As the name suggests, this royalty, generated from the Public Display copyright, has to do with printed materials—lyrics, sheet music, tablature, etc. In today’s music business a lot of that activity is now happening on the internet.
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- The last source of publishing income is print royalties.…As the name suggests, this royalty,…generated from the public display copyright,…has to do with printed materials,…lyrics, sheet music, tablature, etc.…When music publishers like Hal Leonard…or Alfred Music Publishing create sheet music…or a company prints t-shirts with the lyrics on them,…they're required to pay a print royalty.…There is no government rate for this royalty.…It's a one-on-one negotiation.…If we're talking sheet music,…the royalty is usually 15% of retail price…and/or a one time fee for pressing.…
That's the old world though.…In today's music business, a lot of that activity…is now happening on the web.…Google any song and you'll immediately find dozens of sites…with song lyrics, sheet music, tablature available,…whatever you might need.…The use of music on these sites is yet another form…of public display, and the lyric sites, musician sites,…and even sites with avatars wearing virtual t-shirts…with song lyrics, yep, all of those count…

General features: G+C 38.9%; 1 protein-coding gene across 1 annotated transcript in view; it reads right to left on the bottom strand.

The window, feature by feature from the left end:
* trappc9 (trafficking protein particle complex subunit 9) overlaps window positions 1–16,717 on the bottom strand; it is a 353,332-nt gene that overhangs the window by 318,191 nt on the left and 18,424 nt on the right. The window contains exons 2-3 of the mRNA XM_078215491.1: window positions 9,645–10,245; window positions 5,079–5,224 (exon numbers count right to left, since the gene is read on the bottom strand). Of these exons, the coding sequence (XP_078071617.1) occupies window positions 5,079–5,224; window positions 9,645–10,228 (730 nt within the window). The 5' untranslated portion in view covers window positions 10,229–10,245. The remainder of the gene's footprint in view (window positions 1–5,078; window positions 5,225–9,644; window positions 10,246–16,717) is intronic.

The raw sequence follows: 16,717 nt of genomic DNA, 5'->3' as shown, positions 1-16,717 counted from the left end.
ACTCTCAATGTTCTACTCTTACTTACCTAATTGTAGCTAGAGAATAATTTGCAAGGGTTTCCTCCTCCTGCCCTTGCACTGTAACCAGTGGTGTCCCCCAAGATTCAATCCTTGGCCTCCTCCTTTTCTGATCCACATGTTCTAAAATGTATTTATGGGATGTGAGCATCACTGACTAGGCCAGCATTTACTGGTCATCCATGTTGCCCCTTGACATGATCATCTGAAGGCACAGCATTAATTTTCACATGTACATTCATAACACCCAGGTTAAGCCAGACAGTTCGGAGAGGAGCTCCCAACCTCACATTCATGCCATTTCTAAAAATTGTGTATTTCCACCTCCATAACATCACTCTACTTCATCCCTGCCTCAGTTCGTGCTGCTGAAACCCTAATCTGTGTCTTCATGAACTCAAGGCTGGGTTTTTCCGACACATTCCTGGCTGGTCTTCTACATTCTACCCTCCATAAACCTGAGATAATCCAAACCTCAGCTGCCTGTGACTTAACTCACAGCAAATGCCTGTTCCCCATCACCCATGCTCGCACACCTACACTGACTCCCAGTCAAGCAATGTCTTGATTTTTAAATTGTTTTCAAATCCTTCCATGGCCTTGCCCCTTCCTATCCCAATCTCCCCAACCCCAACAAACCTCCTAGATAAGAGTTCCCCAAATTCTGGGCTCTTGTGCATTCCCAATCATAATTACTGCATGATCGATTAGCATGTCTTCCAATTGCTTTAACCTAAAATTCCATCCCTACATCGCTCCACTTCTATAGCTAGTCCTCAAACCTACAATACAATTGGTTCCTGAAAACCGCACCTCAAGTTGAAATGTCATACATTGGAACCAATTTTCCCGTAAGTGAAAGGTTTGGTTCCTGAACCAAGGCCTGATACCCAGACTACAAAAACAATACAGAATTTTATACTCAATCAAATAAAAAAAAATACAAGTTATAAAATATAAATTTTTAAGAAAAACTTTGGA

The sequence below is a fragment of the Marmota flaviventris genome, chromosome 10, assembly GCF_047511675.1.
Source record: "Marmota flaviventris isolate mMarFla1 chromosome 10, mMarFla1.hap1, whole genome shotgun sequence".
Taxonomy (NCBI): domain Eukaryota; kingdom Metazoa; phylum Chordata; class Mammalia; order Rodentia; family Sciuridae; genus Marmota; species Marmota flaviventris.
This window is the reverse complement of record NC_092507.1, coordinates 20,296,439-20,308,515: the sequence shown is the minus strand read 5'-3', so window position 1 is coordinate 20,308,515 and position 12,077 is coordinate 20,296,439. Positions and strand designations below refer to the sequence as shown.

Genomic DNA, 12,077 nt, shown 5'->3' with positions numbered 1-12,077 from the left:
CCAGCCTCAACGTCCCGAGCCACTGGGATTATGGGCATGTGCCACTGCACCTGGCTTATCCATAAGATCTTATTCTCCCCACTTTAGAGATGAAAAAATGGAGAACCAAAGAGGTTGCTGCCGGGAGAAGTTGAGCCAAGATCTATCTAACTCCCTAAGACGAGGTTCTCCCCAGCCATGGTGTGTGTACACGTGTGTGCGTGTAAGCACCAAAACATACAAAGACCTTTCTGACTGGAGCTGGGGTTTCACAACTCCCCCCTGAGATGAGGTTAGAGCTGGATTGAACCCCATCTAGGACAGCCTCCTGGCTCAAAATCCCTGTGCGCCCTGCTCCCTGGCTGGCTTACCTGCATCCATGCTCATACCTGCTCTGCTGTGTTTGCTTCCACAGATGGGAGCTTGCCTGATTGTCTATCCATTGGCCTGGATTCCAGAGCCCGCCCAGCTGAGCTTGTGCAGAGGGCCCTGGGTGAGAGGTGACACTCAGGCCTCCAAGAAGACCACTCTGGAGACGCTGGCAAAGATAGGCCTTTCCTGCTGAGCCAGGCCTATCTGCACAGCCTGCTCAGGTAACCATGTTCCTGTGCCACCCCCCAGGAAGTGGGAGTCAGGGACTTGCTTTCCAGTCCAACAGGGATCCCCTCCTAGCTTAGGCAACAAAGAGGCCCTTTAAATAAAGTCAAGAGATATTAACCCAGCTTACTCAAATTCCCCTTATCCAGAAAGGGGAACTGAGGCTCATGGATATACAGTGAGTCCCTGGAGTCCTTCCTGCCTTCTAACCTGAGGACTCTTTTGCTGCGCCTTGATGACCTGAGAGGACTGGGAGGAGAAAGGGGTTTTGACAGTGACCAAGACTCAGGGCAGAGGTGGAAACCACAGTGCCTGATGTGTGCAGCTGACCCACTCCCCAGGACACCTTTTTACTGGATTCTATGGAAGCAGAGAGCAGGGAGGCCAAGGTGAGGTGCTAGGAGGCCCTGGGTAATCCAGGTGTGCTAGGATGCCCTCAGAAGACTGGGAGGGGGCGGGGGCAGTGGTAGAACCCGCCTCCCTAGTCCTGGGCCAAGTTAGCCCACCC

In this Insider's Guide to Today's Music Biz, Steve Rennie explains what you'll need to know about music publishing to turn your songs into money. He'll talk about copyrights and their value, and why music publishing is important to a successful artist's career.
He also talks about the main sources of publishing income: what they are, who pays, and how much you get. He explains the difference between performing rights organizations and music publishers and how to find and make publishing deals. Start with the first lesson, which explains how a dollar of publishing income is split between the songwriter and publisher.